I have only considered that a foreigner must apply for one of the numerous residency options available through attorneys if they plan to make Panama their new home. A recent visit to Volcan caused me to re-think these residency options. Of course, I knew there were ‘renegades’ that had chosen NOT to apply for residency for some reason, but I never really considered it a way of life.
Last week, while taking a trip to Volcan to visit the weekly Farmer’s market, I met an expat gentleman who has made Volcan his home for over 20 years. I visited his beautiful finca (farm) and enjoyed chatting with him about the numerous changes he has seen in the area over the years. I love hearing from people who have chosen to make Panama their home for 10 years or more, and hear them tell of the changes they have witnessed. Verbal history is always the best!
When the topic of residency came up, he told me he simply dashes over to the Costa Rican border every few months and gets a stamp on his passport that is good for another three months. I was a bit shocked! “You’ve been doing that for 20 years?”, and he said “yes, Costa Rica is only a few miles away. I just never bothered with the visa requirements. It was too much trouble.”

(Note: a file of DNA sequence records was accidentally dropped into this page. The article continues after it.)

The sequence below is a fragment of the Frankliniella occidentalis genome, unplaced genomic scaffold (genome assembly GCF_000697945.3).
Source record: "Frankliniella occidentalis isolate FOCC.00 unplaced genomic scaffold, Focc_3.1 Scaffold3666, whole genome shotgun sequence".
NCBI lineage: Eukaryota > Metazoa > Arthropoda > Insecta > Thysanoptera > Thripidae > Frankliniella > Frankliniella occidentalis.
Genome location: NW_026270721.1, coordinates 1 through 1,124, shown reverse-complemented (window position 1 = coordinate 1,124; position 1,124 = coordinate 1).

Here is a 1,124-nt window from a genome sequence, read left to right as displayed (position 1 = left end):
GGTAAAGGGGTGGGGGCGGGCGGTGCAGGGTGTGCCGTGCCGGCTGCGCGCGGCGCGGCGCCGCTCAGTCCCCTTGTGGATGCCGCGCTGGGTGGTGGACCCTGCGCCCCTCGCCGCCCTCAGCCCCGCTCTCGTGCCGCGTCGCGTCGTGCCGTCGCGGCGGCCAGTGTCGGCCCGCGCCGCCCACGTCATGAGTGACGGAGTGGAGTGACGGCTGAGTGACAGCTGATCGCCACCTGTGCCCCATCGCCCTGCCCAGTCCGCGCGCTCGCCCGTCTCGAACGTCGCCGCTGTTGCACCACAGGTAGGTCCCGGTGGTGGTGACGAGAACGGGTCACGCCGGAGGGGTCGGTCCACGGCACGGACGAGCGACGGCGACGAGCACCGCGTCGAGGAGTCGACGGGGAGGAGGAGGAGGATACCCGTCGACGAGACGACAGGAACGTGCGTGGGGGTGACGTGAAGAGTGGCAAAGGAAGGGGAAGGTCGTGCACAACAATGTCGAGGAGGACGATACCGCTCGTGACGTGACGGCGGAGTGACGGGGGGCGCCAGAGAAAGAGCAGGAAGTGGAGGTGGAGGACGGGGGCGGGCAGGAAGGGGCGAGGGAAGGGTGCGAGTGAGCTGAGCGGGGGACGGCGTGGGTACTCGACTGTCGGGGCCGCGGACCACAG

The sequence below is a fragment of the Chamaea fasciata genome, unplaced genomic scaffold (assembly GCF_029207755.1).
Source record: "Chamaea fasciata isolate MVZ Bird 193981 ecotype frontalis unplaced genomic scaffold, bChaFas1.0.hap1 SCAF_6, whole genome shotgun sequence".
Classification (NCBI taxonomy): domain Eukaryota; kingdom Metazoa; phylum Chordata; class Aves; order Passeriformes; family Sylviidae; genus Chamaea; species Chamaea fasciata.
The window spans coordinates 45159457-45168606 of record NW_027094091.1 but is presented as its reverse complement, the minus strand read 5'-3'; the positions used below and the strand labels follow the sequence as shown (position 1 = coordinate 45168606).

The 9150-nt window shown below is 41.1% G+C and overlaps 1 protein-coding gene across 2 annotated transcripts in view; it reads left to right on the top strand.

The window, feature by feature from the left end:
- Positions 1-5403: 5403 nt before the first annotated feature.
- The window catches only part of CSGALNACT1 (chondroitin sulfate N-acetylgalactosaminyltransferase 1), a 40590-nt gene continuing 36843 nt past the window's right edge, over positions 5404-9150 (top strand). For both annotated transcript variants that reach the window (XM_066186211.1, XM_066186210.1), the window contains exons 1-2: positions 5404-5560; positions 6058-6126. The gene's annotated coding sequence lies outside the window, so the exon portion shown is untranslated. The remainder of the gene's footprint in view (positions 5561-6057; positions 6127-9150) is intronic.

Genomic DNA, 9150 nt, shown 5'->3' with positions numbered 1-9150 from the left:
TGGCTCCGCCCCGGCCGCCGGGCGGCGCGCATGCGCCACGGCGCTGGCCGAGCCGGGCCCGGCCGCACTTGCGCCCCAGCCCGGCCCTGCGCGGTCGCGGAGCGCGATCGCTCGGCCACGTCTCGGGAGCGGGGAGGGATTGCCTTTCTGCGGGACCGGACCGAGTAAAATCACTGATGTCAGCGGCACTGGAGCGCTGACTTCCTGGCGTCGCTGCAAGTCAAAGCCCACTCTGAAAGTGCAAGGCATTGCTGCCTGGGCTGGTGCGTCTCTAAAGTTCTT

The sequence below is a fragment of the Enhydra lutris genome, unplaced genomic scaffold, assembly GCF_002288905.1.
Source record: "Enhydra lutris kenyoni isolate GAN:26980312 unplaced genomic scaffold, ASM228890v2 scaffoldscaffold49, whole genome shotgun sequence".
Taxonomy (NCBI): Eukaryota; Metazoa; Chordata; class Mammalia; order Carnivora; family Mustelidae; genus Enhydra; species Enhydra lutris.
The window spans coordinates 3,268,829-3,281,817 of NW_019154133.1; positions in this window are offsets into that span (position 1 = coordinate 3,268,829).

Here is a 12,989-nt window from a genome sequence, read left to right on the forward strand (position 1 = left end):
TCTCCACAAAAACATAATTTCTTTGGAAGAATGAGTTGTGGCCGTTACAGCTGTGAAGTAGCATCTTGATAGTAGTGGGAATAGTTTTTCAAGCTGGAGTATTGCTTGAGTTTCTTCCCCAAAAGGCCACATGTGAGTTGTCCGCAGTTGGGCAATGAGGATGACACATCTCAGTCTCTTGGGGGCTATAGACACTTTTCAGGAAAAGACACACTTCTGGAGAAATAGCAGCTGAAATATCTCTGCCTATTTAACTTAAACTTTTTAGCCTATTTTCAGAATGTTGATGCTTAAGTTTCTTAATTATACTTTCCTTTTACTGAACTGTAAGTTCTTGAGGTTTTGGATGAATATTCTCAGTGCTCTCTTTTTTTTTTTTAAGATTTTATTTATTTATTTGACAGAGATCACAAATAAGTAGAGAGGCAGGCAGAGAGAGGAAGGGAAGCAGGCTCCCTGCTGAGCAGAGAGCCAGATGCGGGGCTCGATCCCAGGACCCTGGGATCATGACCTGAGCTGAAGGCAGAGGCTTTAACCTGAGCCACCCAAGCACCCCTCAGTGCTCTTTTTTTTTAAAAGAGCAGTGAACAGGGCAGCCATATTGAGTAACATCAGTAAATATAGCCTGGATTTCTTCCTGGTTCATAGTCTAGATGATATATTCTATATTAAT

According to the current Panamanian law, a tourist can stay in Panama for 90 days on the “Tourist Visa”. In most cases, this is simply the stamp you get on your passport when you enter Panama. At checkpoints around the country, the police check the date of your latest stamp to make sure you are within the 90 days. You are required to leave the country for a minimum of 24 hours before you can get a new stamp.
For some foreigners who have chosen to make Panama their new home, there may be a variety of reasons why they do not qualify for any of the existing Visa options. They may not have a pension for the Pensianado or the $5000 cash required to open a bank account for the Friendly Nations Visa. Whatever the reason, they chose to make Panama their home and simply re-stamp their passport every 90 days to remain here legally. Others, like my new friend in Volcan, just don’t want to bother with the attorneys and complicated requirements.
Changes to residency and other laws is always possible under new leadership. For now, it is possible to live in Panama as a Perpetual Tourist.
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